Subject: I have found a CD that I think you would enjoy
Genres: Blues, Jazz, R&B
DVD is NTSC format, region code 2
DVD is NTSC format, region code 2
For over 40 years....and in every style imaginable --
L. Quido | Tampa, FL United States | 09/14/2004
(5 out of 5 stars)
"Ray Charles truly gave back to the world of music. In his last album, a series of duets, aptly titled "Genius Loves Company", Charles and his collaborators give us that eclectic mix of styles he was known for.
There are a couple of tracks, recorded early in 2004, when Ray was ill, where his voice and manner are notably subdued. There are three miscalculations of the choice of songs that he made with his collaborator. There are the inevitable difficulties of harmonizing with Ray -- (a man who had a knack for never singing a song the way you expect someone to), and those come through in some of the duets, although most feature echo singing and response, and little harmony.
What a thrill to be asked to work with Ray on one of his previous hits....Gladys Knight is his featured partner in his gospel classic, "Heaven Help Us All". Backed by a choir, Ray and Gladys mix richly. Ray has several blues cuts on the CD -- the best of these is "Sinner's Prayer" with BB King. Ray jams on the piano and BB gives Lucille a workout, with some background Hammond B3 by the legendary Billy Preston. Ray and BB have a natural mix on one of Ray's oldest songs. Some close harmony in the country blues cut "Do I Ever Cross Your Mind?" shines through in the featured song with Bonnie Raitt -- produced by Phil Ramone, it is a great mix of vocals and blues guitar. Ray first did the song at the beginning of his career. There's a changeup from country in the old Eddy Arnold standard, "You Don't Know Me" with Ray and Diana Krall. Ray first did it in 1962, and the song is made richer with the jazzy counterpoint of Krall's flawless voice--another contribution from Phil Ramone. And starting the album, Ray collaborates with a relative newcomer, Norah Jones, in his 1967 blues hit - "Here We Go Again". The song is strong throughout, but fades a bit at the end where Ray and Norah struggle trying to mix harmony. Preston's contribution on the Hammond B3 is flawless in this collaboration.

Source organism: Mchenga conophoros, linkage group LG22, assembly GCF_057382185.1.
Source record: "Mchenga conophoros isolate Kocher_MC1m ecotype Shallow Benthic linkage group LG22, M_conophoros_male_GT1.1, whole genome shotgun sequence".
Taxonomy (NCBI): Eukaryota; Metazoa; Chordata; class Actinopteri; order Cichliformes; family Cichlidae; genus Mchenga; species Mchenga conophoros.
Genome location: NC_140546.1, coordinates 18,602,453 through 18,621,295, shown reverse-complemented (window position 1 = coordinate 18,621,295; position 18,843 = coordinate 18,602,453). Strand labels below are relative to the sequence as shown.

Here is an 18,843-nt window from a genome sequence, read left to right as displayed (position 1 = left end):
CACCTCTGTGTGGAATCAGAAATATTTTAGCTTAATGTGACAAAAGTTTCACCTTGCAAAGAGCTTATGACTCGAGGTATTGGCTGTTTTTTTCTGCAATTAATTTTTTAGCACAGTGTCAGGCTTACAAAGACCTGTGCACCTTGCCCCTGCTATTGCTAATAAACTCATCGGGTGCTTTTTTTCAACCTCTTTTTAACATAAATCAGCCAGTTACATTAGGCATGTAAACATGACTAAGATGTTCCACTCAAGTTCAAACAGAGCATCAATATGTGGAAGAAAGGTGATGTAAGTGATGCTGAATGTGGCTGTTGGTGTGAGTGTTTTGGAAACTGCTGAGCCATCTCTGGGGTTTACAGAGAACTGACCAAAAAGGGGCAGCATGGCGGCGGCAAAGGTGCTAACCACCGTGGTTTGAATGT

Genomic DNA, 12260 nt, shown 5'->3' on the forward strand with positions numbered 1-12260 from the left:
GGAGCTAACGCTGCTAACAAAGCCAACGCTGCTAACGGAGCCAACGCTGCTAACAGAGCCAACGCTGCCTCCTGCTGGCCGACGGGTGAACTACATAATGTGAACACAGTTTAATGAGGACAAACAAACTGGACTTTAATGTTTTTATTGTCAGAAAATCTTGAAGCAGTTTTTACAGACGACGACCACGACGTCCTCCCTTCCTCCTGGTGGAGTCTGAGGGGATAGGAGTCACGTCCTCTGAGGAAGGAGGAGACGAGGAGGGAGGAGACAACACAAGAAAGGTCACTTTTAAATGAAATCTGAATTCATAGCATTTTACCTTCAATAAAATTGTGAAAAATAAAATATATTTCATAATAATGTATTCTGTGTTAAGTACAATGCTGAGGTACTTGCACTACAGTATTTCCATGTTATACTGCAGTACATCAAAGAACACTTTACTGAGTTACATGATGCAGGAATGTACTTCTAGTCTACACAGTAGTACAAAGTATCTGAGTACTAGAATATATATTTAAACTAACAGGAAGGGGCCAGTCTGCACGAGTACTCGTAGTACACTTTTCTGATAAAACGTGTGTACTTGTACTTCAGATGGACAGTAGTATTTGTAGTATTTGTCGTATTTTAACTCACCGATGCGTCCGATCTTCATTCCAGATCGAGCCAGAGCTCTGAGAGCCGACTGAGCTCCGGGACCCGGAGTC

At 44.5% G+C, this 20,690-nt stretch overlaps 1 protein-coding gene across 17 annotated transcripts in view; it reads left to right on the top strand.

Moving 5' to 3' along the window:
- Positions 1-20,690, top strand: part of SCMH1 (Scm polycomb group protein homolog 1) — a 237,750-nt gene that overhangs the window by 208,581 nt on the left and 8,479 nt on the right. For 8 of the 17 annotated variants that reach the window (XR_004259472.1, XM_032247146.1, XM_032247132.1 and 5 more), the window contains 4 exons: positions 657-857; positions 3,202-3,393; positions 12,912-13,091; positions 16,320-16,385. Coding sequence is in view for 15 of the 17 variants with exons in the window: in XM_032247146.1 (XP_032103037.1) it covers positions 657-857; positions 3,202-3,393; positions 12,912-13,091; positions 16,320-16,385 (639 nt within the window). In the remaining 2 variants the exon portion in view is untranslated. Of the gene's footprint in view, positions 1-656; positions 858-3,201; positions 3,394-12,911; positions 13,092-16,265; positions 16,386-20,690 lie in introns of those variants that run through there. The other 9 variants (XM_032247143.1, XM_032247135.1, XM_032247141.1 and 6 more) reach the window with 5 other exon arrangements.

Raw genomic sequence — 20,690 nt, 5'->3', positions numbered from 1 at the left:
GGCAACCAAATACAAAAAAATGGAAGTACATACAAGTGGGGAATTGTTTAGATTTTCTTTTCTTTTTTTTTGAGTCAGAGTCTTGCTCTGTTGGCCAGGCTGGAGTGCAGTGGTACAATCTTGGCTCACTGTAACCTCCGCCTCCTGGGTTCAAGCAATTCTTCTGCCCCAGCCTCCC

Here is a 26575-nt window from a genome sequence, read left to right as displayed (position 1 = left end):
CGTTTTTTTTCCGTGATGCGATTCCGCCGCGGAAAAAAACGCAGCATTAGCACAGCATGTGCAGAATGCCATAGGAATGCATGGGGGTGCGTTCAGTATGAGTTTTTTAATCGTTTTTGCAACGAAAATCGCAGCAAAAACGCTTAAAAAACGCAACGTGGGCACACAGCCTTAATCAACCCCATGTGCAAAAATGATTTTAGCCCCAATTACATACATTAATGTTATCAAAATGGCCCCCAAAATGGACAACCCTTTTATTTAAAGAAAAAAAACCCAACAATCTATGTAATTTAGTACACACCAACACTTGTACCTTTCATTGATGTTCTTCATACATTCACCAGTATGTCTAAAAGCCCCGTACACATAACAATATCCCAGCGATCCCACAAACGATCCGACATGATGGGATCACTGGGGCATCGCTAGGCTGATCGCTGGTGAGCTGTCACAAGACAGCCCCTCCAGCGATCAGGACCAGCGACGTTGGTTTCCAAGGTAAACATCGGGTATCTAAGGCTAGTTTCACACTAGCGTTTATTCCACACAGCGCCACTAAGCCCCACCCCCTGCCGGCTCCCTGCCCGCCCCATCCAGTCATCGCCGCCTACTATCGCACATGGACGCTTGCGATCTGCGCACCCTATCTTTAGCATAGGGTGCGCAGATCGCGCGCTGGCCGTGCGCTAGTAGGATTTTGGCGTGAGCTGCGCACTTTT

Even better than being asked to work with Ray on one of his own songs is the honor of having Ray want to sing one of yours in a duet. Ray introduced and inducted masterful songwriter Van Morrison into the Songwriters Hall of Fame in the summer of 2003, and their resulting duet, to Morrison's "Crazy Love" (from his amazing album, "Moondance") kick started the whole duet album concept. It is the only live performance on the CD, and it amazes in that Morrison completely changes his approach to the song given the way that Ray begins it. A flawless exercise (again, with Ramone producing) in musicianship!